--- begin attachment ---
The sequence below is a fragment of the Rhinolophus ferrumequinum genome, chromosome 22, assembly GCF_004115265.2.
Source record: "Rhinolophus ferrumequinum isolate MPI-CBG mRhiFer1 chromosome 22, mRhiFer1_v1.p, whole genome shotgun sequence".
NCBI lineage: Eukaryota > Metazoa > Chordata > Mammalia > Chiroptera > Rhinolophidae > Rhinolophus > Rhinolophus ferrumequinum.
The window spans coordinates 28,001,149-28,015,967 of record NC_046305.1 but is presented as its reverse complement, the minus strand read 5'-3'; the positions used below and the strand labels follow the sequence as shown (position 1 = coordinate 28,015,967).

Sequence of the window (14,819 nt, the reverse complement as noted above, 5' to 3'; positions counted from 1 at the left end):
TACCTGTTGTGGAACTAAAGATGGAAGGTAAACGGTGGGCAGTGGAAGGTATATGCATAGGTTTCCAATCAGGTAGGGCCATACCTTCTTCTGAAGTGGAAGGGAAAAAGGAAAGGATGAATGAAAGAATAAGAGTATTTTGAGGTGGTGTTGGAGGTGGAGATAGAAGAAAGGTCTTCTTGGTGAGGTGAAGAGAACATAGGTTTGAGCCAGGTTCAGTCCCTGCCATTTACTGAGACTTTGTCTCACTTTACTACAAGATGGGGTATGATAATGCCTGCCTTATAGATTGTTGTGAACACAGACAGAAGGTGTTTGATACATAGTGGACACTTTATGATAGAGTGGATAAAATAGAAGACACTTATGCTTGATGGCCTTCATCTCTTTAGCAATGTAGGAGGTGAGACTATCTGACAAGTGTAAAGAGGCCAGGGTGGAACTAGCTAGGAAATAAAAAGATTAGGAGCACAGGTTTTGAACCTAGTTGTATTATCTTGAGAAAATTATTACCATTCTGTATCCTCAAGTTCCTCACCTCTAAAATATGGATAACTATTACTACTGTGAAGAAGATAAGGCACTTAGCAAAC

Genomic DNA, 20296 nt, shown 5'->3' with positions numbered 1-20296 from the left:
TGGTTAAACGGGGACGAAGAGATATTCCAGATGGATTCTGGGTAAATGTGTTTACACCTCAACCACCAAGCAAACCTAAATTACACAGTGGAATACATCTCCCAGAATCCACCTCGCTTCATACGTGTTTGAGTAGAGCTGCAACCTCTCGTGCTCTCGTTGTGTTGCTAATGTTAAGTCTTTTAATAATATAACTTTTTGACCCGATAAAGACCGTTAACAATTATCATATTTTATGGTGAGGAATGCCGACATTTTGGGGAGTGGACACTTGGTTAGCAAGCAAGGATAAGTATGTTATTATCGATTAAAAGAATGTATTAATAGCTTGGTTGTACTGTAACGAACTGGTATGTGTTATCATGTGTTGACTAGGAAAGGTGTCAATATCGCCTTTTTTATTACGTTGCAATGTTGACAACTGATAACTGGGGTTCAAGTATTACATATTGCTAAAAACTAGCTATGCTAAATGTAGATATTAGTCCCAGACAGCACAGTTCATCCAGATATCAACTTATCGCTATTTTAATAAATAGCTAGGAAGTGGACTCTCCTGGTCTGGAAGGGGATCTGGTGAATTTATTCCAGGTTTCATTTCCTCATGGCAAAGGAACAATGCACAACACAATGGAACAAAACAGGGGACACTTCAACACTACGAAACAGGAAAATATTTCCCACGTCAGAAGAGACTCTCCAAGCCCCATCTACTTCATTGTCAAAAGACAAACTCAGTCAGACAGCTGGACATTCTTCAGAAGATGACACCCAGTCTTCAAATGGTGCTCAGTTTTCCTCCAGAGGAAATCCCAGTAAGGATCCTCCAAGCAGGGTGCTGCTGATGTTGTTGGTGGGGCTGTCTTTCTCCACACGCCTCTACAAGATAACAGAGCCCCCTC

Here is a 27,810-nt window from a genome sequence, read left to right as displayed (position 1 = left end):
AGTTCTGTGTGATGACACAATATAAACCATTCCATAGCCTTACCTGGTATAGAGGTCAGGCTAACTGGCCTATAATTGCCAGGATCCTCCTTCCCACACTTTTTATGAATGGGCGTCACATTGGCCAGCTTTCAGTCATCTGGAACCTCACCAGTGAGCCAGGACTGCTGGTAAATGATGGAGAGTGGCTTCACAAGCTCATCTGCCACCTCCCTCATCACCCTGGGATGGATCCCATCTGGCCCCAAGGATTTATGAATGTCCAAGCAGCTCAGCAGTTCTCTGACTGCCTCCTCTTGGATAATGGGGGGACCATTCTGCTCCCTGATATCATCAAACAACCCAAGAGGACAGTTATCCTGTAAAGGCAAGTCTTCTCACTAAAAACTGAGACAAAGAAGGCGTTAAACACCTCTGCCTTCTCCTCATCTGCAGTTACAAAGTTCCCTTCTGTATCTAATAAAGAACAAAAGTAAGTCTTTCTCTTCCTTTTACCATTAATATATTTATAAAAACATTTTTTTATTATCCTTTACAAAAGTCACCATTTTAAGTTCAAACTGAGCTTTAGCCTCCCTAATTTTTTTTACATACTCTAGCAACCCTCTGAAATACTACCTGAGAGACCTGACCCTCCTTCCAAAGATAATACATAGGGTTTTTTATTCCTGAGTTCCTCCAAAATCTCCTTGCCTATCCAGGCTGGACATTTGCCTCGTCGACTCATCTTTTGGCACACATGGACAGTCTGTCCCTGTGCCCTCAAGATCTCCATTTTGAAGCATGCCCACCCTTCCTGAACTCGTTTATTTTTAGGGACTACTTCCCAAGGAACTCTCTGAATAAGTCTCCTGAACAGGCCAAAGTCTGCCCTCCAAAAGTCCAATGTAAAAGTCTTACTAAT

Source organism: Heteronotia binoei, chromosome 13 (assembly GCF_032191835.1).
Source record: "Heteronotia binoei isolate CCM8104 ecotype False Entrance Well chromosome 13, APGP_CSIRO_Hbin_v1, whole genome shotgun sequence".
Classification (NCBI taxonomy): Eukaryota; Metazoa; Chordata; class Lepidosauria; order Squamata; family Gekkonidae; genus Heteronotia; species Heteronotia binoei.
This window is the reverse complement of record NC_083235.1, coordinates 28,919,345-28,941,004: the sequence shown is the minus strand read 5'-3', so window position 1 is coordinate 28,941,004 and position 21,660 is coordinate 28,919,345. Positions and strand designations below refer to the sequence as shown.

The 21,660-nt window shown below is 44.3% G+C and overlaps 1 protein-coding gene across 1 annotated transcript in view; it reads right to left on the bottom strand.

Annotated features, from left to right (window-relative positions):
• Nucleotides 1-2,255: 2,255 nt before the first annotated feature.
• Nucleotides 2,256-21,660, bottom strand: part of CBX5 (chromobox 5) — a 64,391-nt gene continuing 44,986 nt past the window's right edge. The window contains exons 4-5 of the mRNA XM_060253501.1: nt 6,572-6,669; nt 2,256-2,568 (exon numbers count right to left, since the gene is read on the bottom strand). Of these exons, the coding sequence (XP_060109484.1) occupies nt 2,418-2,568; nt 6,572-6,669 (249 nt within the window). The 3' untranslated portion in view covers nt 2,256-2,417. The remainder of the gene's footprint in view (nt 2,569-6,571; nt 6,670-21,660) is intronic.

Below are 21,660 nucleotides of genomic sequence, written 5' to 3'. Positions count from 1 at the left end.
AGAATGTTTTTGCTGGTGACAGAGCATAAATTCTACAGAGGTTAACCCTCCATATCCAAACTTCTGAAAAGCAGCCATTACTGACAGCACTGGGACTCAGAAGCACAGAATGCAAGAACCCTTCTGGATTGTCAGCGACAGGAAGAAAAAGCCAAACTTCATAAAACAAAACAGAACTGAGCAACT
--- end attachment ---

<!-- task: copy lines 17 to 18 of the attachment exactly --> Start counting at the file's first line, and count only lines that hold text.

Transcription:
• Nucleotides 1-2,255: 2,255 nt before the first annotated feature.
• Nucleotides 2,256-21,660, bottom strand: part of CBX5 (chromobox 5) — a 64,391-nt gene continuing 44,986 nt past the window's right edge. The window contains exons 4-5 of the mRNA XM_060253501.1: nt 6,572-6,669; nt 2,256-2,568 (exon numbers count right to left, since the gene is read on the bottom strand). Of these exons, the coding sequence (XP_060109484.1) occupies nt 2,418-2,568; nt 6,572-6,669 (249 nt within the window). The 3' untranslated portion in view covers nt 2,256-2,417. The remainder of the gene's footprint in view (nt 2,569-6,571; nt 6,670-21,660) is intronic.